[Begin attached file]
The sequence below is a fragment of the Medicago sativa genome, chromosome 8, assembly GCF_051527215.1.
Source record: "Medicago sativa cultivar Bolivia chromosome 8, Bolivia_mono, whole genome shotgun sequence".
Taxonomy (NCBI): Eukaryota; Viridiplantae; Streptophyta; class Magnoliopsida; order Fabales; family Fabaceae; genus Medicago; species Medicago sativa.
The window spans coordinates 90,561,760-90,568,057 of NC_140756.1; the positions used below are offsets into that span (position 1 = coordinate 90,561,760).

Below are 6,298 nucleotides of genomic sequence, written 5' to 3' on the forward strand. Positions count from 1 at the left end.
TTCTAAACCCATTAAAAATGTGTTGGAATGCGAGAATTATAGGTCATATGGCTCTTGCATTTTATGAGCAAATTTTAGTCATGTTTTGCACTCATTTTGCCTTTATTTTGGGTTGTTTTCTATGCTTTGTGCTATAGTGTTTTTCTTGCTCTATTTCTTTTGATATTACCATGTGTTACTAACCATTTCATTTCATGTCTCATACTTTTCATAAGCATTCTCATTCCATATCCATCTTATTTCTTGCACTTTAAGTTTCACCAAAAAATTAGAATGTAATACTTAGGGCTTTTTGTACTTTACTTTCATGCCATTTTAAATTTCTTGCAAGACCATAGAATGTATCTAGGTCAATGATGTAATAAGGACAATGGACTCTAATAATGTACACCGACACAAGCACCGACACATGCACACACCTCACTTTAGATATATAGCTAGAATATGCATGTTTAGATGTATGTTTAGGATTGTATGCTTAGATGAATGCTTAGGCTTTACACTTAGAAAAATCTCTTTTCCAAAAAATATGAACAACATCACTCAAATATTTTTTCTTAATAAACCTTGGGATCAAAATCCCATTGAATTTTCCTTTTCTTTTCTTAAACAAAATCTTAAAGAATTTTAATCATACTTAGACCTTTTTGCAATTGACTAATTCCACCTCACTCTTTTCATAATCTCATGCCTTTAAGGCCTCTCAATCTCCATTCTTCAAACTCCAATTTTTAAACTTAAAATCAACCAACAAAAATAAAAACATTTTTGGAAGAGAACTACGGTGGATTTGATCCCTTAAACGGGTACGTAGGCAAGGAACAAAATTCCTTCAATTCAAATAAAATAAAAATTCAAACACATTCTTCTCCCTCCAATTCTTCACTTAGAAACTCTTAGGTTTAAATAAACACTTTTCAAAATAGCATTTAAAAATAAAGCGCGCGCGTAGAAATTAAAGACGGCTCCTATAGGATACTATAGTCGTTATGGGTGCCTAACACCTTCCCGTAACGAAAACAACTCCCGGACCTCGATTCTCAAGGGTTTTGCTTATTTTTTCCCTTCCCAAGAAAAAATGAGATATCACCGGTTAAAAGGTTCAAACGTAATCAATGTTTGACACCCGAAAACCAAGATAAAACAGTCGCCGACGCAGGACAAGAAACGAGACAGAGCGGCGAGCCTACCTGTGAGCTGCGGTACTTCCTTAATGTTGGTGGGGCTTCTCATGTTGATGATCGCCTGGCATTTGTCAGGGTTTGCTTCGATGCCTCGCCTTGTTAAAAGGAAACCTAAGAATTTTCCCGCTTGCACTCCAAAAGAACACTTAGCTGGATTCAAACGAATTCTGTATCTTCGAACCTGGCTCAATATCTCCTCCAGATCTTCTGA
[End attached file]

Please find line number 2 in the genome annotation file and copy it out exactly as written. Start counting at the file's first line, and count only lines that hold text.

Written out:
Source record: "Medicago sativa cultivar Bolivia chromosome 8, Bolivia_mono, whole genome shotgun sequence".